HereÕs a sampling of this seasonÕs cookbook offerings: simple, classic, frugal advice from master chef Jacques Pˇpin; a cookbook for kids – the luckiest kids EVER – from Melissa Clark; stories and recipes from grandmothers of eight East African nations (a cookbook and much more); cookbooks from some of our favorite chefs in the Village; a ravishing cookbook from Italy; OttolenghiÕs new next-level approach to vegetables; a wave of cookbooks devoted to technique and flavor; Ina at her very best; and dessert cookbooks that will instruct and inspire you to actually bake. These are all new since September, and many more await.
į Big Love Cooking: 75 Recipes for Satisfying, Shareable Comfort Food by Joey Campanaro of Little Owl (Chronicle)
į Kid in the Kitchen: 100 Recipes and Tips for Young Home Cooks by Melissa Clark (Clarkson Potter)
į Modern Comfort Food: A Barefoot Contessa Cookbook by Ina Garten (Clarkson Potter)
į In BibiÕs Kitchen: The Recipes and Stories of Grandmothers from the Eight African Countries that Touch the Indian Ocean by Hawa Hassan with Julia Turshen (Ten Speed)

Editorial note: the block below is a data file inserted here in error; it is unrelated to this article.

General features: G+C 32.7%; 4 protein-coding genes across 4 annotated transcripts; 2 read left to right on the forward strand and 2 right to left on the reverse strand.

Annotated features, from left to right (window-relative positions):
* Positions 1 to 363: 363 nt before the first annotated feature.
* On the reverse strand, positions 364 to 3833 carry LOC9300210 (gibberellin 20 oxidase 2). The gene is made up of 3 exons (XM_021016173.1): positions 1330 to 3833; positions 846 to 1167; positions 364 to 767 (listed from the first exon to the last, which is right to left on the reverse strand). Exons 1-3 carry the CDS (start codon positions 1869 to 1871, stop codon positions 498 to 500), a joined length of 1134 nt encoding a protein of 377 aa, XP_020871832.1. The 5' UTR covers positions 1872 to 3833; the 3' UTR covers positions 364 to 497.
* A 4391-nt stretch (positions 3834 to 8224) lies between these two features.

į Ottolenghi Flavor: A Cookbook by Yotam Ottolenghi and Ixta Belfrage (Ten Speed)
į Jacques Pˇpin Quick & Simple by Jacques Pˇpin (Houghton Mifflin)
į Dessert Person: Recipes and Guidance for Baking with Confidence by Claire Saffitz (Clarkson Potter)
į The Flavor Equation: The Science of Great Cooking Explained in More Than 100 Essential Recipes by Nik Sharma (Chronicle)
į Greenfeast: Autumn, Winter by Nigel Slater (Ten Speed)
į East: 120 Vegan and Vegetarian Recipes from Bangalore to Beijing by Meera Sodha (Flatiron)
į Old World Italian: Recipes and Secrets from Our Travels in Italy by Mimi Thorisson (Clarkson Potter)
į The Barbuto Cookbook: California-Italian Cooking from the Beloved West Village Restaurant by Jonathan Waxman (Abrams)
į A Good Bake: The Art and Science of Making Perfect Pastries, Cakes, Cookies, Pies, and Breads at Home by Melissa Weller (Knopf)
Notable food writing: Always Home: A DaughterÕs Recipes & Stories by Fanny Singer (Knopf); Dirt: Adventures in Lyon as a Chef in Training, Father, and Sleuth Looking for the Secret of French Cooking by Bill Buford (Knopf); The Best American Food Writing 2020 edited by J. Kenji L—pez-Alt (Houghton Mifflin); An Onion In My Pocket: My Life with Vegetables by Deborah Madison (Knopf).
~ The Three Lives & Company Bestseller List ~
1. Promised Land by Barack Obama (Crown)
2. Shuggie Bain by Douglas Stuart (Grove)
3. The Vanishing Half by Brit Bennett (Riverhead)
4. The Best of Me by David Sedaris (Little, Brown)
5. American Utopia by David Byrne, illustrated by Maira Kalman (Bloomsbury)
6. Modern Comfort Food by Ina Garten (Clarkson Potter)
7. Caste by Isabel Wilkerson (Random House)
8. Box Hill by Adam Mars-Jones (New Directions)
9. Greenfeast by Nigel Slater (Ten Speed)
10. What Are You Going Through by Sigrid Nunez (Riverhead)